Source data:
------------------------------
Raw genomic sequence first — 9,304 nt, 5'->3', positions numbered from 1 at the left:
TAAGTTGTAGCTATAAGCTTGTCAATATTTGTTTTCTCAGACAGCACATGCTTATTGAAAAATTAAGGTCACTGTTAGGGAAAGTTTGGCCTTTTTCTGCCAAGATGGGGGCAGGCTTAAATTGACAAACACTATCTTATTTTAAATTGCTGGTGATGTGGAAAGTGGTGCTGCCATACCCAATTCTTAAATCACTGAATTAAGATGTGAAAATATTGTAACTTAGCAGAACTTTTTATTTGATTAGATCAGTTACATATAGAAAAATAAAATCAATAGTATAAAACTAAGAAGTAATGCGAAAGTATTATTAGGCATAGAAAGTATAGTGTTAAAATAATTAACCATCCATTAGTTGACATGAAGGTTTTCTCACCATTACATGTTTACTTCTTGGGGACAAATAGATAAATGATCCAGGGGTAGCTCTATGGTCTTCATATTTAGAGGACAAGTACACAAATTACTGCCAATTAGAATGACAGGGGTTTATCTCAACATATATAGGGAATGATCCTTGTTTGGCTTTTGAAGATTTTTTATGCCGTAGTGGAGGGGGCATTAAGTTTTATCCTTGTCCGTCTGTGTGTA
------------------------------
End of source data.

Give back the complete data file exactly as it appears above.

Raw genomic sequence first — 9,304 nt, 5'->3', positions numbered from 1 at the left:
TAAGTTGTAGCTATAAGCTTGTCAATATTTGTTTTCTCAGACAGCACATGCTTATTGAAAAATTAAGGTCACTGTTAGGGAAAGTTTGGCCTTTTTCTGCCAAGATGGGGGCAGGCTTAAATTGACAAACACTATCTTATTTTAAATTGCTGGTGATGTGGAAAGTGGTGCTGCCATACCCAATTCTTAAATCACTGAATTAAGATGTGAAAATATTGTAACTTAGCAGAACTTTTTATTTGATTAGATCAGTTACATATAGAAAAATAAAATCAATAGTATAAAACTAAGAAGTAATGCGAAAGTATTATTAGGCATAGAAAGTATAGTGTTAAAATAATTAACCATCCATTAGTTGACATGAAGGTTTTCTCACCATTACATGTTTACTTCTTGGGGACAAATAGATAAATGATCCAGGGGTAGCTCTATGGTCTTCATATTTAGAGGACAAGTACACAAATTACTGCCAATTAGAATGACAGGGGTTTATCTCAACATATATAGGGAATGATCCTTGTTTGGCTTTTGAAGATTTTTTATGCCGTAGTGGAGGGGGCATTAAGTTTTATCCTTGTCCGTCTGTGTGTA